Monday, October 17, 2011

Occupy Sesame Street: Subversive Messages from Slovenia to DC

Maryland Juice decided to take a break from politics and check out some subversive art this week. I caught populist musical Les Misérables in DC, as well as the psychedelic dance-cirque Fuerza Bruta in NYC. Les Mis is running at the Kennedy Center through the end of the month, and for those who are unfamiliar with the plot, it kicks off with a man serving years in prison for stealing a loaf of bread. Not a bad time for this story to roll through Washington....

Fuerza Bruta, on the other hand, has no words but still manages to condemn worker-exploitation in NYC's fashion industry (check out their Youtube trailer at the bottom of this post). It is hard for me to avoid noticing these subversive themes in current pop culture, given the waves of protest seemingly sweeping the globe. Indeed, Les Mis itself is a tale of class oppression in France, by way of a British musical that spread around the globe. Fuerza Bruta was developed by Argentinians, before making its way to New York.

Today, protestors are gravitating toward a new icon of subversion: Sesame Street. I caught the photo below on a certain former Maryland blogger's Facebook page:

Image Source:

You may already be aware that the #occupy movement finally hit Sesame Street -- and that the movement was sparked by a Twitter hashtag for #occupysesamestreet, leading to lots of news coverage and now a website. But I was also unaware that while protestors were using Sesame Street as a humorous vehicle for their message, the show's producers themselves, had already begun altering their programming. As MSNBC recently wrote:
In a clear sign of the times we live in, the upcoming season of the perennial PBS children's program Sesame Street will include an impoverished Muppet named Lily. Sesame Street has put out the video included below on YouTube introducing the very purple puppet. In the clip Lily talks about how she and her family aren't always sure where their next meal will come from. She also explains how she receives breakfast and lunch each school day through a free lunch program (see preview below):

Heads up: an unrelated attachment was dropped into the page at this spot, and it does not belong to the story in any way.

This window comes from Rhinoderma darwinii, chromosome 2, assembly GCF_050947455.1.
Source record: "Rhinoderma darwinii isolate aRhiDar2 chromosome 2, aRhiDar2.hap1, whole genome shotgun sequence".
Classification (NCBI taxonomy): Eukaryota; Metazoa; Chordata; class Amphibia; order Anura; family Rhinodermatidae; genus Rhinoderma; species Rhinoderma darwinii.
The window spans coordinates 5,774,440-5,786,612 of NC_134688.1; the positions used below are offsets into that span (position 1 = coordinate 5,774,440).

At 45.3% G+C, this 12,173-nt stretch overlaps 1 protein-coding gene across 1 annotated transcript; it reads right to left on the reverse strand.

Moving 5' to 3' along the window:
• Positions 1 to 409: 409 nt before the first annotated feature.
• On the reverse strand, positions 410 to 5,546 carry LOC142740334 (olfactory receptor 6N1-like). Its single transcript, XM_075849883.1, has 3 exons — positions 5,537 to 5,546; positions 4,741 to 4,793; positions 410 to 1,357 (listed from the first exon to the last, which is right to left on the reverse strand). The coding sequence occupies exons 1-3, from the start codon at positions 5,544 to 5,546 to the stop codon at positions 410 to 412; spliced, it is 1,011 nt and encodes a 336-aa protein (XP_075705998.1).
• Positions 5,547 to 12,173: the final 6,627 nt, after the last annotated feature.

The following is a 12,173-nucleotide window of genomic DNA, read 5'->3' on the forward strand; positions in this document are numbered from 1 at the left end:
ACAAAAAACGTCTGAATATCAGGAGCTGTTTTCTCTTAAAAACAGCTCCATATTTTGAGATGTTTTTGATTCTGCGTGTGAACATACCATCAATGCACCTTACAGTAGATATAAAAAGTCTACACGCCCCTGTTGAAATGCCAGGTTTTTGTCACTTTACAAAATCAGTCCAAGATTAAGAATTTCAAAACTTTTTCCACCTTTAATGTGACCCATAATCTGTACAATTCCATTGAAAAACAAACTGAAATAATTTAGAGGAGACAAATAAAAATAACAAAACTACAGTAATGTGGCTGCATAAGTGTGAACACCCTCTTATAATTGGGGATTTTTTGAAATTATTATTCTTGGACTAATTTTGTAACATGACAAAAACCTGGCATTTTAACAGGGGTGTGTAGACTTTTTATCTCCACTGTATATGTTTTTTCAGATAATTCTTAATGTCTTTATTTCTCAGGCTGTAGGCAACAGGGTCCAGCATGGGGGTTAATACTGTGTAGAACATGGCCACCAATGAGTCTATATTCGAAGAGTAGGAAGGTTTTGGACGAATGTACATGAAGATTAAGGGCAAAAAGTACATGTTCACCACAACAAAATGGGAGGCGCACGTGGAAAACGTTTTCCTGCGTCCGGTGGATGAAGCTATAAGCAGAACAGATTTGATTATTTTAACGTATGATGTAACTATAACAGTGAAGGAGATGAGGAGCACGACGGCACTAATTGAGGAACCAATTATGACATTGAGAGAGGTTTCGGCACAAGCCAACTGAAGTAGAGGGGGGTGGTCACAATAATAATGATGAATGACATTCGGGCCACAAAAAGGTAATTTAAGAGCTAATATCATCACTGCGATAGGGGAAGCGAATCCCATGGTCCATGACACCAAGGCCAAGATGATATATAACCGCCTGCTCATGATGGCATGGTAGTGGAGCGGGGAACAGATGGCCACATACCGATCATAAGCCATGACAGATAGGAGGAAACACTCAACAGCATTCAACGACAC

If I'm not mistaken, Montgomery County is still among the richest counties in America, and yet we now have nearly 40% (maybe more?) of our public school students eligible for Free and Reduced Meals. Is the DC Metro region really "recession-proof" or is it just recession-proof relative to the rest of the country? Our county's poor might not agree that everything is sunshine in MoCo right now. But apparently its not just in the Middle East and Wall Street/Sesame Street that people are protesting. My Indian friend who lives in the UK, was traveling through Slovenia and passed the following photo to me (from a store window):

That's right folks, we've resorted to fighting the Koch brothers and the GOP (and even some Democrats), using puppets, French musicals and Argentinian dancers. God Bless America!

...and here's to hoping the MoCo curfew proposal is generating a new wave of future progressive activists. The Montgomery County Civil Rights Coalition has already jumped on board to support the young people's movement in MoCo. But they ask a very adult question: just how much time and money is the County Executive putting into promoting the curfew:
It seems disrespectful of the legislative process to be using taxpayer money to manipulate the public on a controversial issue councilmembers have not voted on yet. More importantly, it’s disrespectful of the public....  It seems unfortunate and wrong that the  youthful, spirited participants in that Town Hall may have been part of a sham event — one that pretended the public still has input to a decision that seems to already have been reached.

In the meantime, you can see the Fuerza Bruta trailer below.

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